Imperial Russian Ballet - 'The Nutcracker'
December 25, 2005 -- Badnerhalle, Rastatt, Germany
On Christmas day I was unfaithful to the Kirov and boarded a train to Rastatt, a town a few miles to the north of Baden Baden. I had heard that the Imperial Russian Ballet was appearing there in “The Nutcracker”, and as it was some time since I last saw this company, the thought of seeing them again was irresistible. Not irresistible to my travelling companion though, who grumbled, “this had better be good” as we made our way through the wind and rain to the railway station.
For those unfamiliar with this company, the Imperial Russian Ballet was formed by that charismatic former Bolshoi principal, Gediminas Taranda, under the guidance of Maya Plisetskaya. Unlike other new Russian touring companies the IRB has its own school in Moscow, and over the years has taken a serious attitude to new choreography. I have been following this group from its inception when it was originally called Pilgrim Dance and have seen it grow from a small group of Bolshoi and Kirov stars to a full scale touring company. In the past though I had always seen mixed programmes and this was to be the first full-length classic I had seen them perform.
Their production is very clearly based on the familiar Kirov Vainonen version and attributed to him in the programme, but there are certain changes here and there, most notably the not unattractive Waltz of the Snowflakes, which is credited to G. Taranda himself. One change that I prefer is that the pas de deux in the last act is just that, a pas de deux, the four lifting assistants having been banished. A very unusual aspect of this touring production is that the child roles are played by actual children, who also come on as a gang of very cute rats scurrying across the stage and off it to interact with other kids in the audience. Later they return as angels and pixies.
In fact I got the feeling that the production had been adapted to appeal to the younger audiences that pack theatres across Europe for this traditional Christmas entertainment. This feeling was reinforced by Vitautus Taranda’s playing of Drosselmeyer not as a slightly sinister presence, but as an avuncular, rather silly chap who likes nothing better than being the centre of attention, and even flirts with one of the adult guests. He is visibly upset, though, when after distributing other presents to the kids, none of them appears to want his Nutcracker doll, except for Masha of course.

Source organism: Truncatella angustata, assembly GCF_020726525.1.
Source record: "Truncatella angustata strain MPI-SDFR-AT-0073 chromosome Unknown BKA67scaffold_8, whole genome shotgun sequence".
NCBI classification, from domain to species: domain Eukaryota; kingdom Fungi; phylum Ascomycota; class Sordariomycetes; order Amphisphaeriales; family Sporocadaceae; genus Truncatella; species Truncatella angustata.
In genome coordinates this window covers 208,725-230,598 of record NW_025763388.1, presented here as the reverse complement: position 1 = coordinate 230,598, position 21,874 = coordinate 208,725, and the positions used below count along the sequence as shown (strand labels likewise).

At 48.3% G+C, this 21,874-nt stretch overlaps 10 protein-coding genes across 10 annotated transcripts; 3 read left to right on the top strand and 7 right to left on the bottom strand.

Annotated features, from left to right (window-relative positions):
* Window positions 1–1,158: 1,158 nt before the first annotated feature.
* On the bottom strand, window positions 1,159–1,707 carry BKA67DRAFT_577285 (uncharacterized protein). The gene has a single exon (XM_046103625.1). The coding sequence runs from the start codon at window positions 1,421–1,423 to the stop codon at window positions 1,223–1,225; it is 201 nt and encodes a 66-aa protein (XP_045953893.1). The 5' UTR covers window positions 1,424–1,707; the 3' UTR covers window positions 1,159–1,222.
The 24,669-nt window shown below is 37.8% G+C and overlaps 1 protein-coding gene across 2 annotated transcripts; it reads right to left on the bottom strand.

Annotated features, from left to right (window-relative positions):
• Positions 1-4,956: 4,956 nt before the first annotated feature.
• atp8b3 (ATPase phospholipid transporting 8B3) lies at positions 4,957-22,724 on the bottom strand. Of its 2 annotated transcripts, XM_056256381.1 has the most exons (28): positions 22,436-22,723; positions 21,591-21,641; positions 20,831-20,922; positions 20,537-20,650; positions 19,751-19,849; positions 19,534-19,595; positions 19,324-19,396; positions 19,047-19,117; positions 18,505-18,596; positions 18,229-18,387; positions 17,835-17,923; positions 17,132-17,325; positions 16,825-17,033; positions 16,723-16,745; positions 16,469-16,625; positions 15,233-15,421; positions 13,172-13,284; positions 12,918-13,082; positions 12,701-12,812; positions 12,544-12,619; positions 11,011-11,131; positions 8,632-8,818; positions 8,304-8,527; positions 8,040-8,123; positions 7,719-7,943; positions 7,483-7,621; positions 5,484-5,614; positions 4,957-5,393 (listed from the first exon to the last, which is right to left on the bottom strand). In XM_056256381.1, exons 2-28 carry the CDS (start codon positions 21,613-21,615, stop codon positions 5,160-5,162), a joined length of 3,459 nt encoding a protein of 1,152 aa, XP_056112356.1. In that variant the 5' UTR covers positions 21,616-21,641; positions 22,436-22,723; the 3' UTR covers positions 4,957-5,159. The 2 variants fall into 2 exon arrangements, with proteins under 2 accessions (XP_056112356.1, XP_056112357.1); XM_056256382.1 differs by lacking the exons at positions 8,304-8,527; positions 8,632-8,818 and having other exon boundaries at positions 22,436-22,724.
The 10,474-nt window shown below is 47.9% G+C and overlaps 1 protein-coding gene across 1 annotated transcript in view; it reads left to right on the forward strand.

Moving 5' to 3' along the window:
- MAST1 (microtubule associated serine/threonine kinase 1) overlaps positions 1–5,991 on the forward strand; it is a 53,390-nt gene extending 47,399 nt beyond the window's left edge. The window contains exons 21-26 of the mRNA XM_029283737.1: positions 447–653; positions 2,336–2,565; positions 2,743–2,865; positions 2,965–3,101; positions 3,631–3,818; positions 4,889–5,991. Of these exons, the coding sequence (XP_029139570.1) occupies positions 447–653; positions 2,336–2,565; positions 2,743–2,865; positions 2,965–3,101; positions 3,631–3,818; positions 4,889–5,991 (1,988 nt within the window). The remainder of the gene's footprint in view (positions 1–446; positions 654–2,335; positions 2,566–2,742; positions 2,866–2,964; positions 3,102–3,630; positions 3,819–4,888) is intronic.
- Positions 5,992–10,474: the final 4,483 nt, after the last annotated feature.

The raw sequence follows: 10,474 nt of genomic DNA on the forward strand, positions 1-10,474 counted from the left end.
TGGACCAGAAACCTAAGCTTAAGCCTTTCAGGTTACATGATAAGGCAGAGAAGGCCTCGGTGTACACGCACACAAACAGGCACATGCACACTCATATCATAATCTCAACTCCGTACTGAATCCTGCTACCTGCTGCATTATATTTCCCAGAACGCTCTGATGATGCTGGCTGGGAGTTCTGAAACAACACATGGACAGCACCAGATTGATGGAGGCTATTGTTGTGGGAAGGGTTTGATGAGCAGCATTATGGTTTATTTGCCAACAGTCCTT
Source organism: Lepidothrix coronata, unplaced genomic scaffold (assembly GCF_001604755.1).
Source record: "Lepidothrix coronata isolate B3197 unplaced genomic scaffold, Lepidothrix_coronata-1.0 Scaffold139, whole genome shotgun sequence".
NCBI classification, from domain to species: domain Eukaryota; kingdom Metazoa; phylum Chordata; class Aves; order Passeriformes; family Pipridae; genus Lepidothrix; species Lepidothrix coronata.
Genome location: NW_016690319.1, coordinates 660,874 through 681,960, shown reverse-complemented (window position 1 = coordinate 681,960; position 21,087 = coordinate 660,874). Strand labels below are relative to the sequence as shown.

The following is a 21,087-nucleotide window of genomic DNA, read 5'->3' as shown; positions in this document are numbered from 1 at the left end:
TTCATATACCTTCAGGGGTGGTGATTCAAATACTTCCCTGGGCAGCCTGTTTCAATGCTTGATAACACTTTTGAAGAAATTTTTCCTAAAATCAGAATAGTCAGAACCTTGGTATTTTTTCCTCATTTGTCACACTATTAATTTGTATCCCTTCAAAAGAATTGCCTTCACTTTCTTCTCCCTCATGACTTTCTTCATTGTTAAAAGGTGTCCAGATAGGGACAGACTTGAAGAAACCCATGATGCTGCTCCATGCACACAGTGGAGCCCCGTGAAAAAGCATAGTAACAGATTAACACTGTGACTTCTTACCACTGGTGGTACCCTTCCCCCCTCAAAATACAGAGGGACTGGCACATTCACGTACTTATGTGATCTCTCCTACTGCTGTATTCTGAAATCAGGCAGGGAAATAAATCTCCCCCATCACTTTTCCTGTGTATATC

But what was there for us adults? Well, two exceptional leading dancers who far exceeded my expectations. As Masha, the tiny, very pretty Alia Tanykpaeva was young enough and small enough to look credible amid a throng of 7 – 12 year-olds. Facially a little like her compatriot, Asylmuratova (both from Kazakhstan), Tanykpaeva is both a technically precise and lyrical dancer, a happy child in a fairytale world. As her prince, Kirill Radev was just flawless and delivered a performance of classical excellence. Good looking and with a compact physique, Radev dances with total ease and has the wonderful legs and feet that immediately lead one to suspect Vaganova training; he is an accomplished partner making the double work look entirely seamless and presented his ballerina with courtesy and affection.
The dancers of the corps de ballet were admirable, dancing well and looking as if they were enjoying themselves; among the national dances I was very taken with the girl in the Spanish dance, Anastasia Micheikina, whom I discovered from the programme is the second cast for Masha. I imagine she would be very good in the role.
I enjoyed the evening very much. Most of the production is similar to the Kirov’s and the few changes here and there don’t make a lot of difference overall. My only reservation was the prominence given to the children, some of whom sat at the back of the stage during the national dances as a group of pixie musicians. Although I don’t mind seeing children in this ballet (seeing adults skipping around as kids can be painful) I don’t know how this production would fare with a more sophisticated audience, although as I’ve mentioned the dancing of the principals was of the very highest quality.
When we left the theatre the wind had died down and the rain had stopped. I remembered how my companion had warned me “this had better be good” on the way to the theatre. I didn’t have to ask him if he thought it had been, the wide smile on his face said it all.
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